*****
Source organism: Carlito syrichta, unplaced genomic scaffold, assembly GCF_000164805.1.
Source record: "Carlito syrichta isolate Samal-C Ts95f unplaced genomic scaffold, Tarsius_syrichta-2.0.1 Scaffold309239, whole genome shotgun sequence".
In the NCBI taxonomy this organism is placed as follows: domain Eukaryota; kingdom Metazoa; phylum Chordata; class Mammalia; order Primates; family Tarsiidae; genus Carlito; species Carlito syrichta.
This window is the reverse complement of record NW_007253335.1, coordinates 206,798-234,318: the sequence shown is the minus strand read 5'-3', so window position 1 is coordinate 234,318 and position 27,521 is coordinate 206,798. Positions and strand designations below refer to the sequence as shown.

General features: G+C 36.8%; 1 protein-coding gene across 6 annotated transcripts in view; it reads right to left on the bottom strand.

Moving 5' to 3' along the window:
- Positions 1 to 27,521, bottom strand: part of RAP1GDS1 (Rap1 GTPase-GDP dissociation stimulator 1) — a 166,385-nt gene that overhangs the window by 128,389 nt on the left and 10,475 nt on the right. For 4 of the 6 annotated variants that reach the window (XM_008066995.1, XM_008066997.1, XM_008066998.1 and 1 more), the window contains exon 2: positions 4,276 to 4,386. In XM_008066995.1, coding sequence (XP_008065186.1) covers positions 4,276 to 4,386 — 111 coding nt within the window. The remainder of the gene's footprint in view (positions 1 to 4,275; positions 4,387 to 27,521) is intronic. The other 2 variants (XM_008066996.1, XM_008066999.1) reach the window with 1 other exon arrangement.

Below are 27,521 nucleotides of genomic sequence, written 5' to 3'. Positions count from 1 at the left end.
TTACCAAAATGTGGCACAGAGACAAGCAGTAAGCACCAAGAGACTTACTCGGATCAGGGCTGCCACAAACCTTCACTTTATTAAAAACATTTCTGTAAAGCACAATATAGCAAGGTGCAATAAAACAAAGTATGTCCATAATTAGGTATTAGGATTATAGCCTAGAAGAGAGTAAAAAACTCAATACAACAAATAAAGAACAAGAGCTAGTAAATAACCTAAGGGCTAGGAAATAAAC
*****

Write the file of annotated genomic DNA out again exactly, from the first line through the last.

Source organism: Carlito syrichta, unplaced genomic scaffold, assembly GCF_000164805.1.
Source record: "Carlito syrichta isolate Samal-C Ts95f unplaced genomic scaffold, Tarsius_syrichta-2.0.1 Scaffold309239, whole genome shotgun sequence".
In the NCBI taxonomy this organism is placed as follows: domain Eukaryota; kingdom Metazoa; phylum Chordata; class Mammalia; order Primates; family Tarsiidae; genus Carlito; species Carlito syrichta.
This window is the reverse complement of record NW_007253335.1, coordinates 206,798-234,318: the sequence shown is the minus strand read 5'-3', so window position 1 is coordinate 234,318 and position 27,521 is coordinate 206,798. Positions and strand designations below refer to the sequence as shown.

General features: G+C 36.8%; 1 protein-coding gene across 6 annotated transcripts in view; it reads right to left on the bottom strand.

Moving 5' to 3' along the window:
- Positions 1 to 27,521, bottom strand: part of RAP1GDS1 (Rap1 GTPase-GDP dissociation stimulator 1) — a 166,385-nt gene that overhangs the window by 128,389 nt on the left and 10,475 nt on the right. For 4 of the 6 annotated variants that reach the window (XM_008066995.1, XM_008066997.1, XM_008066998.1 and 1 more), the window contains exon 2: positions 4,276 to 4,386. In XM_008066995.1, coding sequence (XP_008065186.1) covers positions 4,276 to 4,386 — 111 coding nt within the window. The remainder of the gene's footprint in view (positions 1 to 4,275; positions 4,387 to 27,521) is intronic. The other 2 variants (XM_008066996.1, XM_008066999.1) reach the window with 1 other exon arrangement.

Below are 27,521 nucleotides of genomic sequence, written 5' to 3'. Positions count from 1 at the left end.
TTACCAAAATGTGGCACAGAGACAAGCAGTAAGCACCAAGAGACTTACTCGGATCAGGGCTGCCACAAACCTTCACTTTATTAAAAACATTTCTGTAAAGCACAATATAGCAAGGTGCAATAAAACAAAGTATGTCCATAATTAGGTATTAGGATTATAGCCTAGAAGAGAGTAAAAAACTCAATACAACAAATAAAGAACAAGAGCTAGTAAATAACCTAAGGGCTAGGAAATAAAC